This paper focused on the risk factors related to the environment of industrial heritage construction. The industry details (IS) and regional characteristics (RC) were mainly discussed in the industrial heritage renewal market of six regions in China. The influence factors at the international level were not discussed, which was the limitation of this paper. Specific development projects should be analyzed and discussed in the practice of policy risk management. In the future, the research direction will focus on the impact of domestic and foreign policy and institutional risks on the renewal of industrial heritage, and select typical cases of different types and periods for review and verification. The application in other countries does not need major modifications, but parameters may need to be adjusted according to the specific situation and data availability of the study area to adapt to different local environments. In addition, future research will move towards developing a visual risk assessment process to communicate the final results to stakeholders in a more direct and effective manner. The web-based design and utilization of standard software solutions allows for an easy uptake and communication of the assessments. This will provide a better understanding of the relationship between input and output variables and will support decision makers to properly consider and use the results.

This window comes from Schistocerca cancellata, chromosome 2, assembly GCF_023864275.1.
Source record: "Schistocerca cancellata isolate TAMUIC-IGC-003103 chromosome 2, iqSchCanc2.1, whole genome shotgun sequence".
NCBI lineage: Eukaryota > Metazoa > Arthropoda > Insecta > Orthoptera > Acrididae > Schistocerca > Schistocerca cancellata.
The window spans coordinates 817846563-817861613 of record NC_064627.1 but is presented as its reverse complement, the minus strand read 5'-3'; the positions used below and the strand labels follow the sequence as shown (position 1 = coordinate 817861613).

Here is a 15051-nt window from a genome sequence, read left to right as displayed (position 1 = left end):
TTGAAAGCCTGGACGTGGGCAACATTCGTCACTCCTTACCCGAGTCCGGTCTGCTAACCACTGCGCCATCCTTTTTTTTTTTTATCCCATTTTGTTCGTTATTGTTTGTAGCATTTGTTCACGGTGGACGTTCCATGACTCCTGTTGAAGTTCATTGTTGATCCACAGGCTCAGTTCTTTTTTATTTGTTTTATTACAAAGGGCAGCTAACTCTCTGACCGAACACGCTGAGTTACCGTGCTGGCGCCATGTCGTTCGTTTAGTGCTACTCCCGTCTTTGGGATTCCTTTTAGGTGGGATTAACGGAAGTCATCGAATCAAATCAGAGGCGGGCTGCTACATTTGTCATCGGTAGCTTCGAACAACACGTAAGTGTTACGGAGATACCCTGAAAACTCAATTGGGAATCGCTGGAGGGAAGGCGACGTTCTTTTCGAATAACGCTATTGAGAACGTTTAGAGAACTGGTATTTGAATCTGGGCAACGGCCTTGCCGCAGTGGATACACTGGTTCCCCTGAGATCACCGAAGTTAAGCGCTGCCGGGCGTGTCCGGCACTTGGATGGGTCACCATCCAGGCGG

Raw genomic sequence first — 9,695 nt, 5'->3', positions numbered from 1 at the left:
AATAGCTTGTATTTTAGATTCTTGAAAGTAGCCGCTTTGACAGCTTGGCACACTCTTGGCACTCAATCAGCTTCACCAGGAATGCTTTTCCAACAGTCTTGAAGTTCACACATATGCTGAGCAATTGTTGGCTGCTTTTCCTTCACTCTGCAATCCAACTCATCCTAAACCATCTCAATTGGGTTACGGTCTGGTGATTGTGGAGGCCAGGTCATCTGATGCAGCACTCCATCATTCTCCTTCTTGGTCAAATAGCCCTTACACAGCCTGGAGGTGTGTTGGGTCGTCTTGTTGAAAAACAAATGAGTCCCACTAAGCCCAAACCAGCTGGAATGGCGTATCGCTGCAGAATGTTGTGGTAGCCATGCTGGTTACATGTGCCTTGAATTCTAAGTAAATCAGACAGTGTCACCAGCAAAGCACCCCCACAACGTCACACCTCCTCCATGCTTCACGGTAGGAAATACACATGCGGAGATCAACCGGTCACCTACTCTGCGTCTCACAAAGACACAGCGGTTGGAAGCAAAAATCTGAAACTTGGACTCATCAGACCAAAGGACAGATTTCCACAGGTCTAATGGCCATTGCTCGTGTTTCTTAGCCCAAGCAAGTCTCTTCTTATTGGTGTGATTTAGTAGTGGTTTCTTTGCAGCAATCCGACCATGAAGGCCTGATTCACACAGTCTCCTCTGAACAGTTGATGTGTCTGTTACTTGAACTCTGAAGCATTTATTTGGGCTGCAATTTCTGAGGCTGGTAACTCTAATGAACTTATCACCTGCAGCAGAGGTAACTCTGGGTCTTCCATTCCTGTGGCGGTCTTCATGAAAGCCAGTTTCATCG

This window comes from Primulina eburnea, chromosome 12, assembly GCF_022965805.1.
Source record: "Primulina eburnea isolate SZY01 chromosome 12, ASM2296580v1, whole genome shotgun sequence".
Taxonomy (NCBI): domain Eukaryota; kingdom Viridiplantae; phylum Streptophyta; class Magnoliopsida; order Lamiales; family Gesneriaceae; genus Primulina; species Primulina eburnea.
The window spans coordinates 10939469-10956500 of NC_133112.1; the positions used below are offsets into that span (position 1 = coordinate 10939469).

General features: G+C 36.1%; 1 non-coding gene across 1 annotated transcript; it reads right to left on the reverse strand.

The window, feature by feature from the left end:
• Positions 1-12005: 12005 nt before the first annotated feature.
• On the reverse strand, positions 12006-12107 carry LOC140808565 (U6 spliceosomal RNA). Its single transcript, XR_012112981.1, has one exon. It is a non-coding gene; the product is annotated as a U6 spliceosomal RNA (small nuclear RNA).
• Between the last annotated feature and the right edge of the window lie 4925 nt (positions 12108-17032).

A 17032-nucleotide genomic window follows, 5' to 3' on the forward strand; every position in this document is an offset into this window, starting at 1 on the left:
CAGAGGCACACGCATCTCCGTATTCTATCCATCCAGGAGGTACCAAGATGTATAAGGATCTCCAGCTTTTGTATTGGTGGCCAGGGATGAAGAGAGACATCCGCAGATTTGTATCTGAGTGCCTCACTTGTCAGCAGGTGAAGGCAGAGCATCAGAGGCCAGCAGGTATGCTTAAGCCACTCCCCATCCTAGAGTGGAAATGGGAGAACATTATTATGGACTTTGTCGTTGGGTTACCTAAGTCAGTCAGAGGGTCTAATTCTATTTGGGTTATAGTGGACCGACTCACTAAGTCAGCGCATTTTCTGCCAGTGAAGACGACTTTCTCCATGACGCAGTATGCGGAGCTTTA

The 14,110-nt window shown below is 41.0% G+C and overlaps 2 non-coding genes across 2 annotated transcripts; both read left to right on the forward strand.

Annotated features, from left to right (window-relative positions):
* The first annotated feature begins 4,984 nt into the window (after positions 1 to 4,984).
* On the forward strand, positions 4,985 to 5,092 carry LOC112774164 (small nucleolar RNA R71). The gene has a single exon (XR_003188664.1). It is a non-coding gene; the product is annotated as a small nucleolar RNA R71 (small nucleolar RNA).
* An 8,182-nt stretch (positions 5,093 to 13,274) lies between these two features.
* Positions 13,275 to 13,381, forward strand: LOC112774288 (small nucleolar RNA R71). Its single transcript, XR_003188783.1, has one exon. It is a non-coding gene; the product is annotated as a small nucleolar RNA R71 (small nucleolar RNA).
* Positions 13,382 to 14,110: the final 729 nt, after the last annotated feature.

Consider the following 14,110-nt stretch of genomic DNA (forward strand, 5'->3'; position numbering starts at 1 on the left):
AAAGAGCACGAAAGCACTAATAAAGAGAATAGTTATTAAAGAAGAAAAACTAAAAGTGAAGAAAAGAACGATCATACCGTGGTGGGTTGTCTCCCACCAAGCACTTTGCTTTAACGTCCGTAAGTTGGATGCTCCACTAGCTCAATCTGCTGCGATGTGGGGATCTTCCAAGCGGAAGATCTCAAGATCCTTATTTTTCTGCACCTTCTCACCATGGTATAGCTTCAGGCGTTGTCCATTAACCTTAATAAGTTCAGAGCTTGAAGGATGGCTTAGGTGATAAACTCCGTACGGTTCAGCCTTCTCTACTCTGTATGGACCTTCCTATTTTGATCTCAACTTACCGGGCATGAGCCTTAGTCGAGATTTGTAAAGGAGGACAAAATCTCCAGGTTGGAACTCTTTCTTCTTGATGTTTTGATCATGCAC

Author Contributions

P.G. and Y.Z. (corresponding author) were the principal researchers of this study. They were responsible for all work including the research design and development and data analysis. H.L. was responsible for setting the overall research objectives. G.Z. managed activities to annotate, scrubbed data and maintained research data for initial use and later re-use.


This research was funded by the NSFC (51908452, 51808424, 51677879, 51478384), Foundation of MOHURD (2018-R1-009) Natural Science Foundation of Shaanxi Provincial Department of Education (18JK0458) and Youth Science and Technology Fund of Xi’an University of A&T (RC1726).

Conflicts of Interest

The authors declare no conflict of interest.


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Figure 1. Flow chart of the policy risk study.
Figure 1. Flow chart of the policy risk study.
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Figure 2. Procedures for assessing policy risks.
Figure 2. Procedures for assessing policy risks.
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Figure 3. Location of policy risk research. Note: (a) survey area map; (b) take Beijing for example.
Figure 3. Location of policy risk research. Note: (a) survey area map; (b) take Beijing for example.
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Figure 4. Opportunity and challenge analysis chart.
Figure 4. Opportunity and challenge analysis chart.
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Table 1. Risk factors associated with industrial heritage projects.
Table 1. Risk factors associated with industrial heritage projects.